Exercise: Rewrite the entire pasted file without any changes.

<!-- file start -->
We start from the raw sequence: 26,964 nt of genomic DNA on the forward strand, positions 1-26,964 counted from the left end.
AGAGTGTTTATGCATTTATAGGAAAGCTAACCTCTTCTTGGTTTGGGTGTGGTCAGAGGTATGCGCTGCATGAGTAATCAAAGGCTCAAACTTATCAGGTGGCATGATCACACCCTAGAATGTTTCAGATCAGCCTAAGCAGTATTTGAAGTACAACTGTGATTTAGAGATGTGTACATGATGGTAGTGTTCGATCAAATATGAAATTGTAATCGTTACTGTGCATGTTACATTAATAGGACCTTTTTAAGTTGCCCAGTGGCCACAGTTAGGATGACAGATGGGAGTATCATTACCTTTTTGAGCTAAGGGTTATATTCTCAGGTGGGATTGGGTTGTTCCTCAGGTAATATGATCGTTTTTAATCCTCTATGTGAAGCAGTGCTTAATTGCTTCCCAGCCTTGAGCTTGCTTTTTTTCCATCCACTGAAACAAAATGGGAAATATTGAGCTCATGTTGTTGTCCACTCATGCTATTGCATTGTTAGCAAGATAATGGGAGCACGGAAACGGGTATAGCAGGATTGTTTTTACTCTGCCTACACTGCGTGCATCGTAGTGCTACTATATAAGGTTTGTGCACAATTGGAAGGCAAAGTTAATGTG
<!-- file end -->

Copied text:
We start from the raw sequence: 26,964 nt of genomic DNA on the forward strand, positions 1-26,964 counted from the left end.
AGAGTGTTTATGCATTTATAGGAAAGCTAACCTCTTCTTGGTTTGGGTGTGGTCAGAGGTATGCGCTGCATGAGTAATCAAAGGCTCAAACTTATCAGGTGGCATGATCACACCCTAGAATGTTTCAGATCAGCCTAAGCAGTATTTGAAGTACAACTGTGATTTAGAGATGTGTACATGATGGTAGTGTTCGATCAAATATGAAATTGTAATCGTTACTGTGCATGTTACATTAATAGGACCTTTTTAAGTTGCCCAGTGGCCACAGTTAGGATGACAGATGGGAGTATCATTACCTTTTTGAGCTAAGGGTTATATTCTCAGGTGGGATTGGGTTGTTCCTCAGGTAATATGATCGTTTTTAATCCTCTATGTGAAGCAGTGCTTAATTGCTTCCCAGCCTTGAGCTTGCTTTTTTTCCATCCACTGAAACAAAATGGGAAATATTGAGCTCATGTTGTTGTCCACTCATGCTATTGCATTGTTAGCAAGATAATGGGAGCACGGAAACGGGTATAGCAGGATTGTTTTTACTCTGCCTACACTGCGTGCATCGTAGTGCTACTATATAAGGTTTGTGCACAATTGGAAGGCAAAGTTAATGTG